Microsoft is to include an add-on to Windows 7 that lets users run applications designed for Windows XP in a virtual machine. This will be the first time Microsoft has relied on virtualisation to provide backward compatibility - developers will be able to get their hands on it from this Thursday when Microsoft releases the first RC version of Windows 7.
Dubbed "Windows XP Mode," the add-on creates an XP virtual environment running under Virtual PC, Microsoft's client virtualisation technology, within Windows 7, said Scott Woodgate, the director of Windows enterprise and virtualisation strategy.
In a post to a company blog, Woodgate said the add-on is part of the pitch to convince businesses to migrate to Windows 7. "All you need to do is to install suitable applications directly in Windows XP Mode," said Woodgate. "The applications will be published to the Windows 7 desktop and then you can run them directly from Windows 7."
Details of Windows XP Mode (XPM) were first reported Friday afternoon by Rafael Rivera and Paul Thurrott, two prominent bloggers who are also collaborating on a book, Windows 7 Secrets, due out later this year.
According to Rivera's Within Windows blog - Thurrott published a nearly identical write-up on his SuperSite for Windows - Windows XP Mode will be offered as a free download only to users running Windows 7 Professional, Ultimate and Enterprise, the three top-priced editions of the new OS.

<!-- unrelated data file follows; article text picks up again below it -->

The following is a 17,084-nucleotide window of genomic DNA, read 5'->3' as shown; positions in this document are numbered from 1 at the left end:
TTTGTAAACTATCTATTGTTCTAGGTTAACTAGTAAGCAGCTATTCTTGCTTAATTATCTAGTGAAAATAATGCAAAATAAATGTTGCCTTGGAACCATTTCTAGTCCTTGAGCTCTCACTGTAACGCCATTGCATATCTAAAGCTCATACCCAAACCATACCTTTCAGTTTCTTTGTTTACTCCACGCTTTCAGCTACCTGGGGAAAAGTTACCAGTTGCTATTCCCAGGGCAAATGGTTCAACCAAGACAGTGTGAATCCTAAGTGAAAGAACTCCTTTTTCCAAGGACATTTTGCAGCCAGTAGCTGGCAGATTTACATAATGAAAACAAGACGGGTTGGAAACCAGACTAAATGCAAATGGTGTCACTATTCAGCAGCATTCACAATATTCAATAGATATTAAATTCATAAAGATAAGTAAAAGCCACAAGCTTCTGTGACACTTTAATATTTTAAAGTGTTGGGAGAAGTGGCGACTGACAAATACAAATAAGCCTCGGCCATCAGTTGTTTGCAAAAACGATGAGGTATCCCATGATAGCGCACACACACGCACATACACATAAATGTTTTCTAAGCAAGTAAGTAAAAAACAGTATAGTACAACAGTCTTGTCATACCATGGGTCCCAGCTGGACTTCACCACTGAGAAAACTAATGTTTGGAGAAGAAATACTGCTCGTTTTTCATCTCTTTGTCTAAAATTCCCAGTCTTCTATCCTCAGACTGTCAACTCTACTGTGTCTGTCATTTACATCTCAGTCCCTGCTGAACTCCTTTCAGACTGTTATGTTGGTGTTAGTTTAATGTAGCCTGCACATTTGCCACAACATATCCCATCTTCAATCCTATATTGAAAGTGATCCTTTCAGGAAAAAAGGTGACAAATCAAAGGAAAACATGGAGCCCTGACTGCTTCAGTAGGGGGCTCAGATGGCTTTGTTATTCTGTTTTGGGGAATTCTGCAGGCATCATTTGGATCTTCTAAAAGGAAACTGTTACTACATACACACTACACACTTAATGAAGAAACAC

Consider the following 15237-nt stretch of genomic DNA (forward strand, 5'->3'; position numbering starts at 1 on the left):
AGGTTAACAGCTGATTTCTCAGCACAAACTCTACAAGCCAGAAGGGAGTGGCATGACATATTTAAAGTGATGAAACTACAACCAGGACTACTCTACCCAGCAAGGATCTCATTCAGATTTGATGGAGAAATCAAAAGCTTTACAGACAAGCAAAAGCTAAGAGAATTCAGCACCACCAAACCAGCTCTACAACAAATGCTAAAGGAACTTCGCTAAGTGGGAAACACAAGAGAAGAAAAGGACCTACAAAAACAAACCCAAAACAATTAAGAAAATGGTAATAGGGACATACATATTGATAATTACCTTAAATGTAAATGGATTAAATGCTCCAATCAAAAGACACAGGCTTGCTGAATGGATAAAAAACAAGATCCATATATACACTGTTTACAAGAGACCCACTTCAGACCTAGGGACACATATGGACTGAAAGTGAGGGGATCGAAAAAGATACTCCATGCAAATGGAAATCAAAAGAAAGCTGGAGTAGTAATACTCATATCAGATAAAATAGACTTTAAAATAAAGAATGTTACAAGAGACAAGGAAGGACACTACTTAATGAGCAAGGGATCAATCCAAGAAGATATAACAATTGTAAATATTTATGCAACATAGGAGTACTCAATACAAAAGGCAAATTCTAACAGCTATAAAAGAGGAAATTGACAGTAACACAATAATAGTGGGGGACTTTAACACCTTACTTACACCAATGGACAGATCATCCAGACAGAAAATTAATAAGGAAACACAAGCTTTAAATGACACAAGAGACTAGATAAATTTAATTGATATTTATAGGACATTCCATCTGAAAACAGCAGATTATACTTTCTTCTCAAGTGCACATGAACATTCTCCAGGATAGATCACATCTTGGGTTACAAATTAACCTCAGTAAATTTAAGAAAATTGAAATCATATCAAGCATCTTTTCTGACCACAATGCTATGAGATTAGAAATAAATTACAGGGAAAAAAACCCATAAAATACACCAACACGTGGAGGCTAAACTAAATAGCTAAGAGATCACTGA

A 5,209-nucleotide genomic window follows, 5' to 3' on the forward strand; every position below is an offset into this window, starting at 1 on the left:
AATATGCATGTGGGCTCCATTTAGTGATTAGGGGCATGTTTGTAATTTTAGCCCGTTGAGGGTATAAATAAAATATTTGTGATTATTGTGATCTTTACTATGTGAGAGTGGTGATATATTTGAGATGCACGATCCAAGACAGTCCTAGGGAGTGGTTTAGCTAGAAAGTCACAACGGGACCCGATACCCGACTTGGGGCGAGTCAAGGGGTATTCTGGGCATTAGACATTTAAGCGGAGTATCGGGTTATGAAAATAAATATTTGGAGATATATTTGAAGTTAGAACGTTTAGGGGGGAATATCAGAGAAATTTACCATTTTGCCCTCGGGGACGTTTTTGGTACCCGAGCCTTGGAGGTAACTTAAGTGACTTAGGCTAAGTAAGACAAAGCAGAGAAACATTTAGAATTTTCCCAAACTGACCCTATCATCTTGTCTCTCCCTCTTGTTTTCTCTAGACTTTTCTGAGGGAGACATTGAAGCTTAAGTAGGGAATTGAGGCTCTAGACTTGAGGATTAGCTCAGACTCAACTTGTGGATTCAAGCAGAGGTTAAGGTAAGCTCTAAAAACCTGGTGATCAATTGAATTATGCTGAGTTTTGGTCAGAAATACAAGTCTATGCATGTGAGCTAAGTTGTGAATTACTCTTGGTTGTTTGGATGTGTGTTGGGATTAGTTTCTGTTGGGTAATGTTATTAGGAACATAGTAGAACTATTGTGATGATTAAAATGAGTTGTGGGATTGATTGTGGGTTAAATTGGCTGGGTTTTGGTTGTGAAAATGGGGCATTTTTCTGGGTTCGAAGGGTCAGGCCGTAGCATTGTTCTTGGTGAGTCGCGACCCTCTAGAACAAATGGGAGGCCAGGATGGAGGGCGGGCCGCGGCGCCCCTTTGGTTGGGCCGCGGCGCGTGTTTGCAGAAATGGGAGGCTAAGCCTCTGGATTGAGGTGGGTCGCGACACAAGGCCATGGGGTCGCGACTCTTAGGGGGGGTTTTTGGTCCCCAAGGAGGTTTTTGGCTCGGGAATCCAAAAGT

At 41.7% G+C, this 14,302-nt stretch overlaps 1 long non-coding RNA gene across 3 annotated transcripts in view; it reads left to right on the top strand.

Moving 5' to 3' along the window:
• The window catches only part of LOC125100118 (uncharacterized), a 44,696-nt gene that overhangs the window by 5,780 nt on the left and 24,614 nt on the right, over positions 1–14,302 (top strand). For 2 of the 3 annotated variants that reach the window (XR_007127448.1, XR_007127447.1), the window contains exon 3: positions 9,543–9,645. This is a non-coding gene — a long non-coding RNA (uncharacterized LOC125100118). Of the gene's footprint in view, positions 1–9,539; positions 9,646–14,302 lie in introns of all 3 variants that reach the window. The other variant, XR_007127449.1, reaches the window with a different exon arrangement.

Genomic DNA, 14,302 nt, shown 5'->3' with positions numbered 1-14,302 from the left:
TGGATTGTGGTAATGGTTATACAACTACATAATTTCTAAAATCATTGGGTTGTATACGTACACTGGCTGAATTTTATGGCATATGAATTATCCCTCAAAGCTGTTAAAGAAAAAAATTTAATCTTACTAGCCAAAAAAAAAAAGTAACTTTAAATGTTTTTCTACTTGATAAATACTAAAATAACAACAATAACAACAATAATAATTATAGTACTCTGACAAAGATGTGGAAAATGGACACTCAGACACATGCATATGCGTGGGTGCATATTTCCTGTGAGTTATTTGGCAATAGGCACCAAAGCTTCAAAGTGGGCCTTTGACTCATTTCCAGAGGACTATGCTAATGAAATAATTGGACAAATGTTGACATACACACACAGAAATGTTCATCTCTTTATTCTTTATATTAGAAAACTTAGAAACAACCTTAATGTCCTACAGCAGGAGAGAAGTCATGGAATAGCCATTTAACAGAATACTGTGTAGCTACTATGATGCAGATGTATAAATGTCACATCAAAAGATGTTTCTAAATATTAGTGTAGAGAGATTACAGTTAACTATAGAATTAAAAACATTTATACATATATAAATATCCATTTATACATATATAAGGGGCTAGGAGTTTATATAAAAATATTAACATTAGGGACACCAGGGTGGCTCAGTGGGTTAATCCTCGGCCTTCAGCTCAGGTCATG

Windows 7 Enterprise is available only to companies with volume licensing agreements.
Windows XP Mode (XPM) requires processor-based virtualisation support and is based on the next-generation Microsoft Virtual PC 7 virtualization technology, said Rivera, who also disclosed that Microsoft will include a fully licensed copy of Windows XP Service Pack 3 (SP3) with the add-on. That, in effect, gives Windows 7 users a way to run older applications without having to pay for another operating system licence.
Rivera also touted, as had Woodgate, the ability to run Windows XP applications direct from the Windows 7 desktop without having to first open a separate virtual machine window.
"XPM does not require you to run the virtual environment as a separate Windows desktop," Rivera said. "Instead, as you install applications inside the virtual XP environment, they are published to the host (Windows 7) OS as well. That way, users can run Windows XP-based applications, like IE6, alongside Windows 7 applications under a single desktop."
Both Rivera and Thurrott trumpeted XPM as a "huge convenience" for Microsoft's corporate customers, and predicted that Microsoft will be able to discard older code and technologies from future versions of Windows, and instead rely on virtualisation to provide backward compatibility.
Thurrott has published a series of screenshots that show XPM's installation, and of a Windows XP application running within Windows 7.
Although Rivera and Thurrott said that Microsoft would offer XPM when it ships Windows 7, Woodgate promised that a beta of the new add-on would be released "soon" for Windows 7, presumably on or near the launch of Windows 7 Release Candidate (RC).